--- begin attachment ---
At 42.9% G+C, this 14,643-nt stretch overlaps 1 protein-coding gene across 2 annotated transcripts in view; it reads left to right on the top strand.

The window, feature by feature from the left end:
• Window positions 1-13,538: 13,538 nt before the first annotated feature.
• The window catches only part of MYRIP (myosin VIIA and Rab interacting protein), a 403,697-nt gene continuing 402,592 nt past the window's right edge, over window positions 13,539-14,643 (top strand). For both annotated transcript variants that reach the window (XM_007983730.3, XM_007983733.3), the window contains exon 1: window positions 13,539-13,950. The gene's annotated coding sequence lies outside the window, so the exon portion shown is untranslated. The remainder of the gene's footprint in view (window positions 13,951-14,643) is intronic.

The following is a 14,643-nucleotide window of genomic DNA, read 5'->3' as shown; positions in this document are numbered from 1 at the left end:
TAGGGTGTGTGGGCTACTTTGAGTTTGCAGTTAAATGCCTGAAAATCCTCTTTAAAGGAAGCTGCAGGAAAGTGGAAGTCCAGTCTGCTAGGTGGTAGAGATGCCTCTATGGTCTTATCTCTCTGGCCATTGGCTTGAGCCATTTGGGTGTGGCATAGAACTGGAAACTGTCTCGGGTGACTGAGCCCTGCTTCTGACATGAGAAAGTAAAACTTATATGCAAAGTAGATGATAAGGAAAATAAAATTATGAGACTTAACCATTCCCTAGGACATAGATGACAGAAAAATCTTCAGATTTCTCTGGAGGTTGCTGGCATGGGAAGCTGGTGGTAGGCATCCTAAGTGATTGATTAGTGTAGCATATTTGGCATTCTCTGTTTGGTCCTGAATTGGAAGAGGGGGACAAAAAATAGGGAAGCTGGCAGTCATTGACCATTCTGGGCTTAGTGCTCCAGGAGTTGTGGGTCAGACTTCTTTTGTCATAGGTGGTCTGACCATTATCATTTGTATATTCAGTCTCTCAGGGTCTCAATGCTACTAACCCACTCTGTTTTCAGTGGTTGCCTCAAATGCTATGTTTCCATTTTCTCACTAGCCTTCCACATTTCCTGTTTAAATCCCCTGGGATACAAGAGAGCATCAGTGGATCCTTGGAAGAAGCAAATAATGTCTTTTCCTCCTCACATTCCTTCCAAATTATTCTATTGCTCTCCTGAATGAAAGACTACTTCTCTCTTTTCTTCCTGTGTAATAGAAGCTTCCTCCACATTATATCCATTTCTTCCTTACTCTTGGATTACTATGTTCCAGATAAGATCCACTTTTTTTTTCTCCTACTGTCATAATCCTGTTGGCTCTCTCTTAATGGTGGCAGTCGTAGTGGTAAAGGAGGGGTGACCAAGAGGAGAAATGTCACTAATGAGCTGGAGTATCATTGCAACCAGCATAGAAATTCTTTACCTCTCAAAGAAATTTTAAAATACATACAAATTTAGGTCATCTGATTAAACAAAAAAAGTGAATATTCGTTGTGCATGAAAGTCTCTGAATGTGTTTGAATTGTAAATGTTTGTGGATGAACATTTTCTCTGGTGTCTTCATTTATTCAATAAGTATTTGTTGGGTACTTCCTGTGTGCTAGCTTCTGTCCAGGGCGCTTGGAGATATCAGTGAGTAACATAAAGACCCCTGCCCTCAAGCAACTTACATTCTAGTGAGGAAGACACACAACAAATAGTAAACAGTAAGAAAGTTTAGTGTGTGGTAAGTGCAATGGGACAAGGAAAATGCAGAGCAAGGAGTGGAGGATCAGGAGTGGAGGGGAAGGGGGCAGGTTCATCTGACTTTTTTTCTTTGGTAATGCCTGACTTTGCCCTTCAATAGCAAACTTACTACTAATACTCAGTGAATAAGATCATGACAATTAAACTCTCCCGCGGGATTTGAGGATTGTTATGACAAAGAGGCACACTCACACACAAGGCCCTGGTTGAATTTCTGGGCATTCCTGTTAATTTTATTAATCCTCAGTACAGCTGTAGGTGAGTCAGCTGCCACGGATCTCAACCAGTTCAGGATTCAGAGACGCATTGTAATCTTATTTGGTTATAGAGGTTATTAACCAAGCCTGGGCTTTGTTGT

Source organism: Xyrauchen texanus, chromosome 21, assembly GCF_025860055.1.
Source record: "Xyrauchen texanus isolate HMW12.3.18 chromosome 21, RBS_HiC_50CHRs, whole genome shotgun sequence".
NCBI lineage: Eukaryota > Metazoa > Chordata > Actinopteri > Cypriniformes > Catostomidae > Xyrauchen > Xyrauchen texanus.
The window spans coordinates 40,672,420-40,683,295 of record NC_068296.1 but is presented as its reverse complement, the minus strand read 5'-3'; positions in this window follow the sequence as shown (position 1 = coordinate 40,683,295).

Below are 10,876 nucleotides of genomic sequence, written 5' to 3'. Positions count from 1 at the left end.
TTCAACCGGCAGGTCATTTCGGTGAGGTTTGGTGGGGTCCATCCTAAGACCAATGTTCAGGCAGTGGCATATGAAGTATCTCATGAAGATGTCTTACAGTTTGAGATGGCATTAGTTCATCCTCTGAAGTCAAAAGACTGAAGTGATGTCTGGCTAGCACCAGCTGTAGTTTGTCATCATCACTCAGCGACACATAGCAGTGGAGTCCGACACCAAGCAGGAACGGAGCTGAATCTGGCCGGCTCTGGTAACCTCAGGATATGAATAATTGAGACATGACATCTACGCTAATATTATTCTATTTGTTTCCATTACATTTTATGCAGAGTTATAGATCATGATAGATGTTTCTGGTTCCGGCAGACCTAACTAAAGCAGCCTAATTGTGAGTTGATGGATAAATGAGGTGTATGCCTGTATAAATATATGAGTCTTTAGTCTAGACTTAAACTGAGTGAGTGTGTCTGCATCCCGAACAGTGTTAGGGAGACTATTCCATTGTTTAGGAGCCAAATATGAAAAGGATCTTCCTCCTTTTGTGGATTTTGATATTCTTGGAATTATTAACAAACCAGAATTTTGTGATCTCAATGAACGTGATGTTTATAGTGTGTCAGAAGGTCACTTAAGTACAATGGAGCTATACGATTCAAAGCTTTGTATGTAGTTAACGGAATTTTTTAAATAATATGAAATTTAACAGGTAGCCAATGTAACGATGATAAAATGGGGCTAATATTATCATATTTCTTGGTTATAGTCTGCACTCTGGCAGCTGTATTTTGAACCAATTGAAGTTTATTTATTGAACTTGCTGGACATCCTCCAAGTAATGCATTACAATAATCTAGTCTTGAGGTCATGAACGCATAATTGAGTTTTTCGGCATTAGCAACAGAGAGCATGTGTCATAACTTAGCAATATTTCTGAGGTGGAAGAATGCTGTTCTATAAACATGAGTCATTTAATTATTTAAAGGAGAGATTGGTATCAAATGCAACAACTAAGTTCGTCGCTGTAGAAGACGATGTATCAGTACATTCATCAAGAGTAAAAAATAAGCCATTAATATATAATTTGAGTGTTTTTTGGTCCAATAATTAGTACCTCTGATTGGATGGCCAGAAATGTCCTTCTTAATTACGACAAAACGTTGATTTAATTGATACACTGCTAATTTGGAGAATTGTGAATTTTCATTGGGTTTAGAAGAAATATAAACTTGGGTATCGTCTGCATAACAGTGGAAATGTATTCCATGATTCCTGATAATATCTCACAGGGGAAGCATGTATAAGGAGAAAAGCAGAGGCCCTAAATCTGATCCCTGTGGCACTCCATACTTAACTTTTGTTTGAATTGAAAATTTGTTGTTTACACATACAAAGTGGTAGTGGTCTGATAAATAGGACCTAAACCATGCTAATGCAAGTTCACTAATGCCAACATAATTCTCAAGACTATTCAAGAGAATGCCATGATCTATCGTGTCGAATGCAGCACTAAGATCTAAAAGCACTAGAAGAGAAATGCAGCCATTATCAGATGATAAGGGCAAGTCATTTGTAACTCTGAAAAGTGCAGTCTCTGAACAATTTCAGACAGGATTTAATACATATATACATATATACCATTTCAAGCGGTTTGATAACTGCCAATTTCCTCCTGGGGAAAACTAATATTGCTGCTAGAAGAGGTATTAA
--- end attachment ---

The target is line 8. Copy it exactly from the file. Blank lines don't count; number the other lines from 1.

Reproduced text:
Source record: "Xyrauchen texanus isolate HMW12.3.18 chromosome 21, RBS_HiC_50CHRs, whole genome shotgun sequence".